The Burden Of Modern Architecture - A short transition joke with a deliberately innappropriate long and ‘important’ title. It’s simply me saying dismissively “yeah this just another one of these wacky experimental songs” as if to ironically undermine the purpose of even having a song in the first place. A scream builds, and cuts immediately into…
Dj Kool - Much like “Automatic Response” this song continues the “rude music” path, and really is an orgasmic celebration of noise and absurdity. A 3-cycle industrial noise stomp builds until a it cuts into a humble little major chord on a noise instrument. Some jazzy chords cycle through until it settles on an inane repeated major chord, only to pointlessly give way to some fucked up beats stumbling about. The craziness continues into a depressed repeated sample of me singing very badly “hello how was your day, I hope you were wll, I hope everything is fine for you, yes I do.” Why? Hey, this dj is kool! That’s why!
Enter The Code - I’ve been putting labels on the CDs of this album for years stating that ‘!Warning! Track 7 is ‘uncool’”. To be honest “Enter The Code” is probably my least favourite track on the album due to it being just a little bit too cheesy with the ‘dark soundscape’, as its got an almost b-grade horror ambience to it. There’s some strange mangled sounds in there as well as some girl reading from a book I found on a cassette and me repeating “access” and “thought” over and over. It builds into some sort of comic book scene of trying to break into something at the will of some dark force instead of heeding the judgement of a female companion. As the song builds to its demonic and noisy peak I repeat “do not listen to her, enter the code, enter the code…” For some reason I’ve just never been able to vibe with the fakeness of this scene. There is some redemption however with the doom bass line and the piercing pain of the high sine wave melody.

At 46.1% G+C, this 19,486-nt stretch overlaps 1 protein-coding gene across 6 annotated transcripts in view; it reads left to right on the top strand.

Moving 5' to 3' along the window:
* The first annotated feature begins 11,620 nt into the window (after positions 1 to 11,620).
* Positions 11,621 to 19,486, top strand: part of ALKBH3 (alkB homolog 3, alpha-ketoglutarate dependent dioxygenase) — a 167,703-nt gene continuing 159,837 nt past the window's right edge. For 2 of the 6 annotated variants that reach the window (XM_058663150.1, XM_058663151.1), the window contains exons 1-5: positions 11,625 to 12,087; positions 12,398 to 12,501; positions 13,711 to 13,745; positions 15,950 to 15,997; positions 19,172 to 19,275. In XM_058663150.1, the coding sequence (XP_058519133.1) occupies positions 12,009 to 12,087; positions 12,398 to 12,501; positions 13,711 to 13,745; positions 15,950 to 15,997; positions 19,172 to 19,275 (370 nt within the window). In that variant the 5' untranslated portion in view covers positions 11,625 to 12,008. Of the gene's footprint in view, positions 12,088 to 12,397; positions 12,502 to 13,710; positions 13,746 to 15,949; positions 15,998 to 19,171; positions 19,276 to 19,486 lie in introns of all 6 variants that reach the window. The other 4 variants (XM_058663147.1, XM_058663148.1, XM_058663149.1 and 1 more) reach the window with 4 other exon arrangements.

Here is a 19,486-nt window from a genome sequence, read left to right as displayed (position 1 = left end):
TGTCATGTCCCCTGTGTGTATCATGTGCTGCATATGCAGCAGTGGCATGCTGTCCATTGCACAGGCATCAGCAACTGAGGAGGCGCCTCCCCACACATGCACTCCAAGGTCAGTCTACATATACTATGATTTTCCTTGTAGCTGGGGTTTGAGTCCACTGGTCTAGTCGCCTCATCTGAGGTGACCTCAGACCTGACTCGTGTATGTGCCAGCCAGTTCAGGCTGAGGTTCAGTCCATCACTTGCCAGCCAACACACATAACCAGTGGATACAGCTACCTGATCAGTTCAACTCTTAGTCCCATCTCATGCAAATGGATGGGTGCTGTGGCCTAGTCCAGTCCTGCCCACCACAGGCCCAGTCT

Quiet Revolution - Another ‘joke song’ but a little more conceptual in ‘rudeness’. The song is listed as being made up in three movements: - I. The Ingenious Strike - II. Constructivism: Psychic Author Recall - III. Embers Or Sanity’s End. But, what actually happens is very little - blasting over the sound of myself quietly whispering nonsense are three sets of 5th chords, each made from a different sample. This achieves a nothing feeling or comes off as coldly academic. The joke is on you for expecting three elaborate musical movements and instead getting nothing much at all. Interestingly the title phrase stuck in my head for a while afterwards and later evolved into being the name for the collective online music project “The Quiet Revolution”, which is still where this website is hosted still today.
Track 6: Man Gets On Bus - If you’ve read this far you’ll probably realise that it’s fitting that a song with “Track 6″ in it is at position number 9. This song lies at the destructive core of this album and at the time in college was the most well known work from the album. This was largely to do with the fact that it was partly conceived at a drinking session with Michael Kortt and Glen Evans while listening to the Dust Brother’s soundtrack to Fight Club. Glen said “put the CD on that song where he gets on the bus!” but of course that was no help for anyone! Michael asked “which track is?” and Glen replied “I don’t know, probably something like ‘Track 6: Man Gets On Bus!’” We had a good laugh about that and I decided I’d make the song for Glen myself. So this noisy dark beast was born, drifting from paranoid break cruising to all-out sonic destruction. I wrote the lyrics in mind for Michael to speak. He had expressed he wanted to get more into ‘alternative dark art’, so this was one of my ways of giving him the opportunity. Michael was an interesting paradox: a squarish Economics Ph.D that loved bands like Ministry, The Dead Kennedys and Nine Inch Nails, and he he had a reciprocal creative side he had to express. One day we sampled him saying: